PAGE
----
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Author Topic: The Holy Grail to HIV cure?  (Read 4745 times)

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Offline marky

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The Holy Grail to HIV cure?
« on: September 27, 2006, 10:00:47 PM »
I have a short press release... and following a longer more "scientific" press release.   

AP
Sangamo Says Compound Shows Potential
Wednesday September 27, 5:29 pm ET 
Sangamo Biosciences Says Compound Shows Potential As HIV Immunization


RICHMOND, Calif. (AP) -- Biotechnology company Sangamo Biosciences Inc. said Wednesday a group of development stage proteins can be used to permanently immunize cells to HIV infection.
Data involving the proteins, called zinc finger DNA-binding protein nucleases, was announced as part of a presentation at a conference in San Francisco. The report results show that administration of Sangamo's compound enabled the generation of HIV-resistant cells.

 
"These are very important data, demonstrating that we are able to generate a population of HIV-resistant immune cells similar to the situation in individuals carrying the natural CCR5-delta32 mutation which confers resistance to HIV infection," said Dr. Dale Ando, Sangamo's vice president of therapeutic development and chief medical officer.



Longer press release:::

Sangamo BioSciences Announces Positive HIV/CCR5-ZFN Data in Presentation at 46th Annual Interscience Conference on Antimicrobial Agents and Chemotherapy
Wednesday September 27, 4:30 pm ET


RICHMOND, Calif., Sept. 27 /PRNewswire-FirstCall/ -- Sangamo BioSciences, Inc. (Nasdaq: SGMO - News) announced today data demonstrating that human immune system cells can be made permanently resistant to HIV infection by treatment with zinc finger DNA-binding protein nucleases (ZFN(TM)). Sangamo's ZFNs are designed to permanently modify the DNA sequence encoding CCR5, a co-receptor that enables HIV to enter and infect cells of the immune system. The presentation, entitled, "Towards Gene Knock Out Therapy for AIDS/HIV: Targeted Disruption of CCR5 Using Engineered Zinc Finger Protein Nucleases" is taking place today at the 46th Annual Interscience Conference on Antimicrobial Agents and Chemotherapy in San Francisco.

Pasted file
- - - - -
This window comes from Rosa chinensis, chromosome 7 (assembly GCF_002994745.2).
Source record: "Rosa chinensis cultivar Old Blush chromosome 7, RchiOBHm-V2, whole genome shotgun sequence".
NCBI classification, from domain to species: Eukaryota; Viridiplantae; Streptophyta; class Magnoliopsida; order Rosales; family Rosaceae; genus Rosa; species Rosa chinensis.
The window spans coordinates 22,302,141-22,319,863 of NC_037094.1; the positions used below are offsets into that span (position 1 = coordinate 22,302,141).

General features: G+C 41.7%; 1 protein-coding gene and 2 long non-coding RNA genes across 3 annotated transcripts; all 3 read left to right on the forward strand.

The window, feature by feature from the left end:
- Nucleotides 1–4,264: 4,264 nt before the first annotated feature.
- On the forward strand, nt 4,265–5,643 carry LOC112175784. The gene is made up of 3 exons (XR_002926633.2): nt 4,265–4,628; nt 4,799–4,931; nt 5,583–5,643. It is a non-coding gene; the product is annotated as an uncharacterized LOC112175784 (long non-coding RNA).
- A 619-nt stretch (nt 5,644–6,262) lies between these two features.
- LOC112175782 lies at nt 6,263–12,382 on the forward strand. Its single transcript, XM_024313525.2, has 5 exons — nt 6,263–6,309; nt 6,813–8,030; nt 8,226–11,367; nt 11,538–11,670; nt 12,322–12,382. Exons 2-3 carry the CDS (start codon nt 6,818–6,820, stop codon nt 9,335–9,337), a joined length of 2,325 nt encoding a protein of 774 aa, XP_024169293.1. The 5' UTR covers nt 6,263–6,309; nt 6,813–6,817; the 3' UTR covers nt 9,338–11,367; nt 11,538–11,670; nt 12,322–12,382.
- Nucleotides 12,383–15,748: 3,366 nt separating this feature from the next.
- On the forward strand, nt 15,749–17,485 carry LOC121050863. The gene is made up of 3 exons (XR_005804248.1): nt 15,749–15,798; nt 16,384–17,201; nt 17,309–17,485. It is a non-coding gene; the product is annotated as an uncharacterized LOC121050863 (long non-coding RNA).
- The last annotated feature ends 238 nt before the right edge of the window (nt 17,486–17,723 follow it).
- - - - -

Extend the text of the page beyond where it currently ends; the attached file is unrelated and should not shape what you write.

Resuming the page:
The presentation is co-authored by Sangamo's collaborators in the laboratory of Dr. Carl June, Director of Translational Research at the Abramson Family Cancer Research Institute at the University of Pennsylvania School of Medicine.

The reported results demonstrate that in T-cell lines and in primary human CD4+ T-cells, administration of Sangamo's CCR5-ZFNs enabled the generation of a population of CCR5-modified, HIV resistant cells. ZFN-modified T-cell lines survived continuous exposure to HIV and expanded to the point that they represented the vast majority of cells in the population at the end of the experiment (70 days). Significant enrichment was also reported for ZFN- modified primary human CD4+ T-cells exposed to HIV. In addition, plasmid DNA plus electroporation and adenoviral vectors were evaluated as modes of delivery of CCR5-specific ZFNs. While both methods support ZFN-mediated CCR5 disruption of T-cells, adenoviral delivery resulted in a ten-fold increase in CCR5-modified cells compared with non-viral methods. Researchers at Sangamo and the University of Pennsylvania are evaluating the long-term consequences and advantages of both delivery methods. Sangamo's clinical goal is to treat T-cells of HIV-infected individuals to generate a reservoir of T-cells that is permanently resistant to HIV infection.